The development of single fibre pull-out and microbond tests for characterising interfacial strength in thermoplastic composites is reviewed in detail. Manufacture of an experimental jig and sample preparation regimes for both tests are described. The challenges addressed in the sample preparation include the measurement of embedded fibre length for pull-out samples and the low yield rate of axisymmetric resin droplets obtained during sample preparation under nitrogen. The applications of these laboratory developed techniques are demonstrated by characterisation of the interfacial shear strength (IFSS) of glass fibre-polypropylene (GF-PP) and natural fibre-polylactic acid (NF-PLA). The comparison of the IFSS between neat and modified GF-PP showed that both methods were sensitive to the interfacial performance change despite the poor agreement between them for the absolute IFSS values from the same composite. The effect of the material modification was also reflected in load-displacement curves with different behaviour of the frictional motion after complete debonding. When a high level of fibre-matrix adhesion was realised in the composites with weak fibres, the microbond test showed higher feasibility for characterising the IFSS. This was clearly shown in its application to NF-PLA.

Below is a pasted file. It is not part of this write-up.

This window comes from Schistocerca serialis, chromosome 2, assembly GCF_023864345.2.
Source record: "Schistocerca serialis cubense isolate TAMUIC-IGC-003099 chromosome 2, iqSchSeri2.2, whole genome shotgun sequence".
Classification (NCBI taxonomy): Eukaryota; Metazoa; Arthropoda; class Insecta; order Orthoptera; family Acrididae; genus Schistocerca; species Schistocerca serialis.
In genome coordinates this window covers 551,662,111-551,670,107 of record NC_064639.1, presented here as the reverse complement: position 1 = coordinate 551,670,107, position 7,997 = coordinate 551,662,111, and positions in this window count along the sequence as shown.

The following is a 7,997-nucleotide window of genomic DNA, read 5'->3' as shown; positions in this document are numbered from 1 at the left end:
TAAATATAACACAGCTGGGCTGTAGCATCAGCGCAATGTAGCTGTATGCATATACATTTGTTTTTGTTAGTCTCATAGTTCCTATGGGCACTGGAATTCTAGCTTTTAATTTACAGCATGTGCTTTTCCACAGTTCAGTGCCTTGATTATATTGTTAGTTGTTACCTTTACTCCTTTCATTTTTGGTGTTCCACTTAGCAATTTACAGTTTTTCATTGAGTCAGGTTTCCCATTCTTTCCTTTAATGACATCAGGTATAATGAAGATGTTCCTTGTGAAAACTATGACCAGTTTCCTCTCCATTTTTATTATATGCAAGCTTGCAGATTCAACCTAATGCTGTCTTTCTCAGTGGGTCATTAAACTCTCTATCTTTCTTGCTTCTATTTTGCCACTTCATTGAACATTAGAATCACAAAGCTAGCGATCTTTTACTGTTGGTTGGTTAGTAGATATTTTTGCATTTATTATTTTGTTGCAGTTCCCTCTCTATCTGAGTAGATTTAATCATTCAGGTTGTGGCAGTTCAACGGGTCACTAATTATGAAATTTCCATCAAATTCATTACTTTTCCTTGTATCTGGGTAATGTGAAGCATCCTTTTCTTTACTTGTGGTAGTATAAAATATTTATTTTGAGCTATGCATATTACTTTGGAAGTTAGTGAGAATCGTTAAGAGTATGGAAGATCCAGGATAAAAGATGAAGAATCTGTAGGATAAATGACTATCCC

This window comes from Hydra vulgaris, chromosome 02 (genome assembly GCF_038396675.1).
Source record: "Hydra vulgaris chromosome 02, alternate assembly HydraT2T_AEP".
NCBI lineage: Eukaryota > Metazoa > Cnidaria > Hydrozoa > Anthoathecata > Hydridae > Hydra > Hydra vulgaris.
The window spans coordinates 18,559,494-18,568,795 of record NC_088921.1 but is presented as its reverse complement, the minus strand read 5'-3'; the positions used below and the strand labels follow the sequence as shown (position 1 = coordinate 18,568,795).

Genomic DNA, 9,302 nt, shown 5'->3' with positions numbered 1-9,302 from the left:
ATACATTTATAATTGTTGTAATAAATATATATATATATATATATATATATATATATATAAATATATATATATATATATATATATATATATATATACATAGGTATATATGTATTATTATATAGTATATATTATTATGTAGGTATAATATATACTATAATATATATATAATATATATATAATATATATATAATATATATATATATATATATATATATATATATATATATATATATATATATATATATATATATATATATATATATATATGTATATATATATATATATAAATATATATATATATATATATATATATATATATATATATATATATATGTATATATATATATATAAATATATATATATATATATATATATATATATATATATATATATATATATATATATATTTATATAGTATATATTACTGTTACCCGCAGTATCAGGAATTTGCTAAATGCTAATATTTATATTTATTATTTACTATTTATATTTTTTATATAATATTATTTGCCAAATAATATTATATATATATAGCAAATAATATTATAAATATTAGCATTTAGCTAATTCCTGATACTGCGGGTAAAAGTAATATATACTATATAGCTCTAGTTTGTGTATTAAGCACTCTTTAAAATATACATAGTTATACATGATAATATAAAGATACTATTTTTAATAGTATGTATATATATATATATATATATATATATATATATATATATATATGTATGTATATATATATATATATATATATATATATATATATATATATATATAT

|Number of pages||9|
|Early online date||10 Jul 2012|
|Publication status||Published - Oct 2012|
- thermoplastic composites
- micromechanical testing
- interfacial strength